Take it this way: when you want the horribly unhealthy neon orange macaroni and cheese from a box do you reach for the mediocre store brand? Hell no, you get Annie’s or even Kraft for that matter. In some instances name brand matters, and this is one of them. So as the last track of You Are the Beat, “Audrey of Spirits,” fades to its mediocre shoe-gaze ending, calmly scroll down your iTunes to P, and listen to the real version. If anything, this album made me hungry for upcoming release of POBPAH.

[audio:http://austintownhall.com/wp-content/uploads/2010/11/Dream-Diary-Something-Tells-Her.mp3]

Download: Dream Diary – Something Tells Her [MP3]

Cloud Nothings – s/t

Rating: ★★★★½

It’s funny how one of the great hopes for indie rock is being played by a 19 year old from Cleveland.  Dylan Baldi is the teen sensation behind Cloud Nothings, and perhaps his youth and naivete allowed him to create one of the best records of the year.   The self-titled album is everything you could ask from a record: creative, energetic, heart-felt, and just fucking great.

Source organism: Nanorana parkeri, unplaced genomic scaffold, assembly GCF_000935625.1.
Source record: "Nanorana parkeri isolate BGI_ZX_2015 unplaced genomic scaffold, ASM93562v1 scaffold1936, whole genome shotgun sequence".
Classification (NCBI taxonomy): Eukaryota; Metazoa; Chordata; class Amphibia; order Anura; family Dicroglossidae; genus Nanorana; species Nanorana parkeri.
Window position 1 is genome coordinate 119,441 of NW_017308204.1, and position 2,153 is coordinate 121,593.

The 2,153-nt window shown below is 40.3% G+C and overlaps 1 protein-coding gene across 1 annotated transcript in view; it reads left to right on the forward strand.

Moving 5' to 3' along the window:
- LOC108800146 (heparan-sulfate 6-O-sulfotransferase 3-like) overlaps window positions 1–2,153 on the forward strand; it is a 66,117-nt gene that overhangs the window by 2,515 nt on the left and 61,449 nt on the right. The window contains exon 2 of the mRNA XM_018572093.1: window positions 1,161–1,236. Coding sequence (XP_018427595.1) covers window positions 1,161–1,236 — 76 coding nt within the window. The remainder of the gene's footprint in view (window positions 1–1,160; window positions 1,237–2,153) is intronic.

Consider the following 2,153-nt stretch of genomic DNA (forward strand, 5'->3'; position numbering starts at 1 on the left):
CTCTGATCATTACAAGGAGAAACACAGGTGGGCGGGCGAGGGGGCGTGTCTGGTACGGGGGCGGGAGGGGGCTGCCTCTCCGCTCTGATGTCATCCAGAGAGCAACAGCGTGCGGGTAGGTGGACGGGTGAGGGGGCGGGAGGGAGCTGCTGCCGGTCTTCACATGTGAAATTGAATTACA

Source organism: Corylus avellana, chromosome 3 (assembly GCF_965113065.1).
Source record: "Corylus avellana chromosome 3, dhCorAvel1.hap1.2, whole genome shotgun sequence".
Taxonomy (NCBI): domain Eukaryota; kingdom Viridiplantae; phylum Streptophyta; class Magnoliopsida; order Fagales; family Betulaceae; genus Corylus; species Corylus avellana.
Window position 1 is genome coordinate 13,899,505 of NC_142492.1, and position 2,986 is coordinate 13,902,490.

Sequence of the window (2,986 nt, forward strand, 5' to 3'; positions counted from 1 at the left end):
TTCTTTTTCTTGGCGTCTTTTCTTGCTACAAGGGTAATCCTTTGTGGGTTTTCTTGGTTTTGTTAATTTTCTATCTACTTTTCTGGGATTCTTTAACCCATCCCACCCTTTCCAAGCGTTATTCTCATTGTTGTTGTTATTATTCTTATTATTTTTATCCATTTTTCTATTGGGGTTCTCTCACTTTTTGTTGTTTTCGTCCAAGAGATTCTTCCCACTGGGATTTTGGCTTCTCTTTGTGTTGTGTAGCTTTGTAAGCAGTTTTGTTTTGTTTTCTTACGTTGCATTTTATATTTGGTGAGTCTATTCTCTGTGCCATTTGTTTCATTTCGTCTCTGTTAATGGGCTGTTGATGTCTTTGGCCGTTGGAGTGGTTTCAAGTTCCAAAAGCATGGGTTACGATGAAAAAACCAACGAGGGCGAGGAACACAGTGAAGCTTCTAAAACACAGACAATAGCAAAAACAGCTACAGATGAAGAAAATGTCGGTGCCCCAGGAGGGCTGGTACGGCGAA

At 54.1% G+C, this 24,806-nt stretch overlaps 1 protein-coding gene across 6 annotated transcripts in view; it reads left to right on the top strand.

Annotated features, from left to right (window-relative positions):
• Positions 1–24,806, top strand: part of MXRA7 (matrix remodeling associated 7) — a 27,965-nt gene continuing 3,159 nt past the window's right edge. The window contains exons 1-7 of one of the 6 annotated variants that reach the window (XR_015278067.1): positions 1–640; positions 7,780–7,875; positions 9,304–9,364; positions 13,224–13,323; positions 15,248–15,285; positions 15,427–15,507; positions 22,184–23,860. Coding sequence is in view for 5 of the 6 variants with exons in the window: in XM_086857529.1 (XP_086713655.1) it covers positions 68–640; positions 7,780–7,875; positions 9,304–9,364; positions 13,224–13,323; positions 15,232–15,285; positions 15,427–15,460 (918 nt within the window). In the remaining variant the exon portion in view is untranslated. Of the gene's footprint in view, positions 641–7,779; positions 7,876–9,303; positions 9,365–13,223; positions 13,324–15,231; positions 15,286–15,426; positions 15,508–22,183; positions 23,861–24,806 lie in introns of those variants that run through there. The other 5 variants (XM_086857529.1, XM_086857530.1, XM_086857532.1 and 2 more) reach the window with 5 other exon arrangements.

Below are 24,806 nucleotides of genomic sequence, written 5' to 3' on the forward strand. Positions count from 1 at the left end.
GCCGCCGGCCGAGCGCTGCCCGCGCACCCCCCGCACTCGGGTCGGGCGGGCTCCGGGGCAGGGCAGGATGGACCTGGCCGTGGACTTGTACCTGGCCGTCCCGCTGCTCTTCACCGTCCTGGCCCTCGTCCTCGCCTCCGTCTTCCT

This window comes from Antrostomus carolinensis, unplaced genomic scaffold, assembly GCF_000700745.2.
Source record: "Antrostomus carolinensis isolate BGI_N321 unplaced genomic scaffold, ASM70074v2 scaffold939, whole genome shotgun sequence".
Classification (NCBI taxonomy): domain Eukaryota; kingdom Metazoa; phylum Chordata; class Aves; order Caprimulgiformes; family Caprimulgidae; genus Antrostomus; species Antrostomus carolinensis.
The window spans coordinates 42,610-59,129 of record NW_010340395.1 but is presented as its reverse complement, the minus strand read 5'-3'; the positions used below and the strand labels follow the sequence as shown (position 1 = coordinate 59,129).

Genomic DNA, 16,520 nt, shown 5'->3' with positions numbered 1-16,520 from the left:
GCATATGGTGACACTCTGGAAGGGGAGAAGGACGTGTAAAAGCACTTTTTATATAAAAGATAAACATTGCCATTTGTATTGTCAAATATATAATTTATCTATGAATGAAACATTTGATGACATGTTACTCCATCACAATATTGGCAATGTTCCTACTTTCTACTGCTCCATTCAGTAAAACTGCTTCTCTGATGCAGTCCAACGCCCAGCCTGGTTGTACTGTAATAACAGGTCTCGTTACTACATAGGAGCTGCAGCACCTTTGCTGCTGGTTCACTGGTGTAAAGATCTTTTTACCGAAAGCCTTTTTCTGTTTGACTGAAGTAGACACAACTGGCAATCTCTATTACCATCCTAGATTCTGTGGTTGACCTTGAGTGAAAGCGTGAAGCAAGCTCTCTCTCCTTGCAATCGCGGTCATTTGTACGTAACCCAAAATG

As soon as you press play you just get highly-fueled kick to the face, as “Understand at All” opens with a statement that you’re not going to have much room to breathe here.  Incredibly, you have these angular guitars cutting in and out, yet it all holds tightly onto several melodic moments of hook; you don’t find good energetic rock these days with such pop undertones.  “Not Important” works as the excellent follow-up here, moving just as quickly into the fray as the opener.  A little twist is the rawness of Baldi’s vocals here, almost straining a bit, but it’s pulled off successfully.  Personally, the drum work on this track really  is the winner, though it’s hard to say there’s anything wrong with Cloud Nothings up to this point.

However, it’s not all high octane indie rock.  “Forget You All the Time” might actually be one of the best kept secrets on this album, wrapped at the four spot.  Pacing is slowed, and the melody is really sensational.  Dylan’s vocal performance is one of the warmest of all the tracks here, and you can’t help but be won over by every inch of the recording.  But, it’s sort of the one-off, and though rewarding, it might be nice to see if Cloud Nothings explore a little bit more of that direction in the future.